According to Thomas Piketty, author of Capital in the Twenty-First Century, and Lucas Chancel, India is more unequal today than at any time since the British Raj. Piketty states “The top 1 percent of earners captured less than 21 percent of total income in the late 1930s, before dropping to 6 percent [of total income] in the early 1980s and rising to 22 percent today”.
Picketty and Lucas are not alone in their findings, as other statistics corroborate their findings of a ‘great divide’. For example, according to Oxfam, 1% own 58% of the total wealth in India which has resulted in the country being ranked the second most unequal country in the world. Realizing that the comparison may feel a bit extream, India’s richest man, Mukesh Ambani, is worth $38 billion, while the average Indian lives of less than $2 a day.
This disparity might appear shocking considering India’s rising status as one of the world’s most innovative countries. Yet for many, the divide is very real and a hindrance for the economy and officials are aware. For years the government has made multiple attempts to bridge the equality gap through numerous programs, and hope of change was amplified when the Prime Minister, Narendra Modi, was elected in 2014.
More Skills, More Jobs, More Money
One of the key efforts to address the issue made by the current administration was the government’s initiative of training 500 million people in new skills by 2022. However, it did not go to plan. After the government missed the skill training targets in three out of four years, between 2011 and 2015, with the only exception being 2013-14. Despite claims the program would be expanded and sped up earlier this year, it has now been abandoned. Skill development minister Rajiv Pratap Rudy has now stated “It will be demand-driven [rather] than supply driven”.
Other ideas to combat issues of inequality have also been considered. For example, at the start of the year, The Ministry of Finance’s annual survey of the economy, considered Universal Basic Income (UBI) in order to tackle poverty and the wealth gap. This would empower citizens with sufficient income to cover their basic needs which would promote social justice and enable the poor to make their own economic choices.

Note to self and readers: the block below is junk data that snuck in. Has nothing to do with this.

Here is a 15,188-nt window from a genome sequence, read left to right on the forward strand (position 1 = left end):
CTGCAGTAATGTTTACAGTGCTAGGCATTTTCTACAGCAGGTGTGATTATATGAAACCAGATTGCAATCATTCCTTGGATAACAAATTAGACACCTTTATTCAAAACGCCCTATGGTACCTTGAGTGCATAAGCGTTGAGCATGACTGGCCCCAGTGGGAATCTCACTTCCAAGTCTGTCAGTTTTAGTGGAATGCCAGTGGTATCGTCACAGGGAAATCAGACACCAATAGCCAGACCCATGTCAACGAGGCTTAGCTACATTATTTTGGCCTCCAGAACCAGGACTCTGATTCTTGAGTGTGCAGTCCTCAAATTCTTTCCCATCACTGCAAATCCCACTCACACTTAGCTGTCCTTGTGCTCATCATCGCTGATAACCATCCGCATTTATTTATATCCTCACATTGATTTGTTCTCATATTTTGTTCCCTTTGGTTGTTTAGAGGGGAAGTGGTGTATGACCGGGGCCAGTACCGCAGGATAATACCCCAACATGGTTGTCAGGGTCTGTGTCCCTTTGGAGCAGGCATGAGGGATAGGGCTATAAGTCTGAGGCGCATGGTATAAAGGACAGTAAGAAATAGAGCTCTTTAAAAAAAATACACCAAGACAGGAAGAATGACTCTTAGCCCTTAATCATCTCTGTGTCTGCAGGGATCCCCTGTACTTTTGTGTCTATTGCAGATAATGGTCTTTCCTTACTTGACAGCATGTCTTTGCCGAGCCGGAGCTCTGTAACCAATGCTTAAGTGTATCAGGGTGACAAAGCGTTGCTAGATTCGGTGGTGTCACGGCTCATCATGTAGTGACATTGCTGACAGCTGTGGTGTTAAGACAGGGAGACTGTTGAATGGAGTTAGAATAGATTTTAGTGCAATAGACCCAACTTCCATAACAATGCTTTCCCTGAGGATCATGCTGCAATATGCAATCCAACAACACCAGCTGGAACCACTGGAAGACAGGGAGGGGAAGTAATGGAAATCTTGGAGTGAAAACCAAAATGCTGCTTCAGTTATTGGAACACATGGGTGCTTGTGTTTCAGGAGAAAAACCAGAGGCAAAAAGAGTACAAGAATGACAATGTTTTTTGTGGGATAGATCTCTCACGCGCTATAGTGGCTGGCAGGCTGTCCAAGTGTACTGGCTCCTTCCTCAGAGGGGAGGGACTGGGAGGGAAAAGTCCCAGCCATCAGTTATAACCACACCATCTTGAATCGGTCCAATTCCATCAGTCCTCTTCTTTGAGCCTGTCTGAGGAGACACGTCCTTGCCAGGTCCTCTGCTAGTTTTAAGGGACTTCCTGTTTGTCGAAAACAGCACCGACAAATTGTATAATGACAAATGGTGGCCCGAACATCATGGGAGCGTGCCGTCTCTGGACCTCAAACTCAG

At the Top
It is not only the government which has been criticized regarding the growing divide but also the elite class, which has been accused of employing unjust methods to perpetuate their position. According to a global report by Oxfam titled “An economy for the 99 percent,” the super-rich are to blame for fuelling the inequality crisis by avoiding taxes, influencing politicians, and not paying fair wages to their employees.
With reference to India specifically, the report claims the super-rich have accumulated wealth by dodging taxes, making the most of the loopholes in the existing tax laws and also siphoning off their wealth to Switzerland and other tax havens.
Moreover, the government also received its fair share of criticism for allowing this practice. Due to the fact that the super rich are big donors to the national political parties, the government has done little to hold them accountable for any wrongdoing. Only recently has the Indian government begun acting on the information gathered from various tax havens.
The government clearly has a lot of work to do in order to bridge the divide. More will need to be done, beyond the focusing on skills for the lower class, including a shake-up of the current tax system which looks to benefit the wealthy along with more exploratory economic policies such as UBI. Through a mixture of these policies, India can create the foundations of a more equal society, closing the current gap.